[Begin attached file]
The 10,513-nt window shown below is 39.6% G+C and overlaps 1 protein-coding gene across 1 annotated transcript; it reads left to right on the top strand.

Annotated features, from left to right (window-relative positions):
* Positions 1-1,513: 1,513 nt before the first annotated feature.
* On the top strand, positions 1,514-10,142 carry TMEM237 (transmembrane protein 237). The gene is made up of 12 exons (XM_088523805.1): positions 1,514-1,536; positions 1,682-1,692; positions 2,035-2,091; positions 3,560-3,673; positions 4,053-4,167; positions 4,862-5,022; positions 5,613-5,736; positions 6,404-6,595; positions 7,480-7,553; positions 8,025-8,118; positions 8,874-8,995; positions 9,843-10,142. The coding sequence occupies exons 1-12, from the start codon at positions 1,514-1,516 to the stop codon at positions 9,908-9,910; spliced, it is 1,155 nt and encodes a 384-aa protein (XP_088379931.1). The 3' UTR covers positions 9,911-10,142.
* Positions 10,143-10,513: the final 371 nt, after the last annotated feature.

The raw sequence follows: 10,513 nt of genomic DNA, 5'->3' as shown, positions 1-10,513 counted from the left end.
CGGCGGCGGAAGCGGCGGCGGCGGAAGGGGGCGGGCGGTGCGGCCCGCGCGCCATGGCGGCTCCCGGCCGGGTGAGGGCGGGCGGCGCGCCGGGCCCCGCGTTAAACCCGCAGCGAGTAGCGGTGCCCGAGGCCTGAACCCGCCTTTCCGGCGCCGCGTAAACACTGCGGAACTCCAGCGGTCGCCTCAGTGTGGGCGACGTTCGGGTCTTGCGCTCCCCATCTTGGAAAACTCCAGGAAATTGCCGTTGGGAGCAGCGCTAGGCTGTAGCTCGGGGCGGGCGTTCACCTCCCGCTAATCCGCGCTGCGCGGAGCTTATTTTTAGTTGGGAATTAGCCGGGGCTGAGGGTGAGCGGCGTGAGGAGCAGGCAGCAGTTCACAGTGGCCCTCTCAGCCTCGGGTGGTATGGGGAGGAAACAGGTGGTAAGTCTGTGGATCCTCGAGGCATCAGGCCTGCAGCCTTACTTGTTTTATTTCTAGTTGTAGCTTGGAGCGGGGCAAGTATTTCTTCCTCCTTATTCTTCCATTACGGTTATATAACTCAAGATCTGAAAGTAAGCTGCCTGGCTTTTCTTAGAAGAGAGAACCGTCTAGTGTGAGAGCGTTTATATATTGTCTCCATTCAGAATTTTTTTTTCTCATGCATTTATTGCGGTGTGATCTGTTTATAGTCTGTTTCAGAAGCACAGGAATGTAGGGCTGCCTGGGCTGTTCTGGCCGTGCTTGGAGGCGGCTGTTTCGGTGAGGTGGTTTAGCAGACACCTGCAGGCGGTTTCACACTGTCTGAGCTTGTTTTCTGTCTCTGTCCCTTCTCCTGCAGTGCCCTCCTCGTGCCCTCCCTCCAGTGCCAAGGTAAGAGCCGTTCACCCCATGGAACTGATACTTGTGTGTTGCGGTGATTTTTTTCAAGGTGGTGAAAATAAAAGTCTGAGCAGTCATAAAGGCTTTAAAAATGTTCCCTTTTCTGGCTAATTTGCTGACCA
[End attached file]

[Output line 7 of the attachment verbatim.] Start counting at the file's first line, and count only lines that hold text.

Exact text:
CGGCGGCGGAAGCGGCGGCGGCGGAAGGGGGCGGGCGGTGCGGCCCGCGCGCCATGGCGGCTCCCGGCCGGGTGAGGGCGGGCGGCGCGCCGGGCCCCGCGTTAAACCCGCAGCGAGTAGCGGTGCCCGAGGCCTGAACCCGCCTTTCCGGCGCCGCGTAAACACTGCGGAACTCCAGCGGTCGCCTCAGTGTGGGCGACGTTCGGGTCTTGCGCTCCCCATCTTGGAAAACTCCAGGAAATTGCCGTTGGGAGCAGCGCTAGGCTGTAGCTCGGGGCGGGCGTTCACCTCCCGCTAATCCGCGCTGCGCGGAGCTTATTTTTAGTTGGGAATTAGCCGGGGCTGAGGGTGAGCGGCGTGAGGAGCAGGCAGCAGTTCACAGTGGCCCTCTCAGCCTCGGGTGGTATGGGGAGGAAACAGGTGGTAAGTCTGTGGATCCTCGAGGCATCAGGCCTGCAGCCTTACTTGTTTTATTTCTAGTTGTAGCTTGGAGCGGGGCAAGTATTTCTTCCTCCTTATTCTTCCATTACGGTTATATAACTCAAGATCTGAAAGTAAGCTGCCTGGCTTTTCTTAGAAGAGAGAACCGTCTAGTGTGAGAGCGTTTATATATTGTCTCCATTCAGAATTTTTTTTTCTCATGCATTTATTGCGGTGTGATCTGTTTATAGTCTGTTTCAGAAGCACAGGAATGTAGGGCTGCCTGGGCTGTTCTGGCCGTGCTTGGAGGCGGCTGTTTCGGTGAGGTGGTTTAGCAGACACCTGCAGGCGGTTTCACACTGTCTGAGCTTGTTTTCTGTCTCTGTCCCTTCTCCTGCAGTGCCCTCCTCGTGCCCTCCCTCCAGTGCCAAGGTAAGAGCCGTTCACCCCATGGAACTGATACTTGTGTGTTGCGGTGATTTTTTTCAAGGTGGTGAAAATAAAAGTCTGAGCAGTCATAAAGGCTTTAAAAATGTTCCCTTTTCTGGCTAATTTGCTGACCA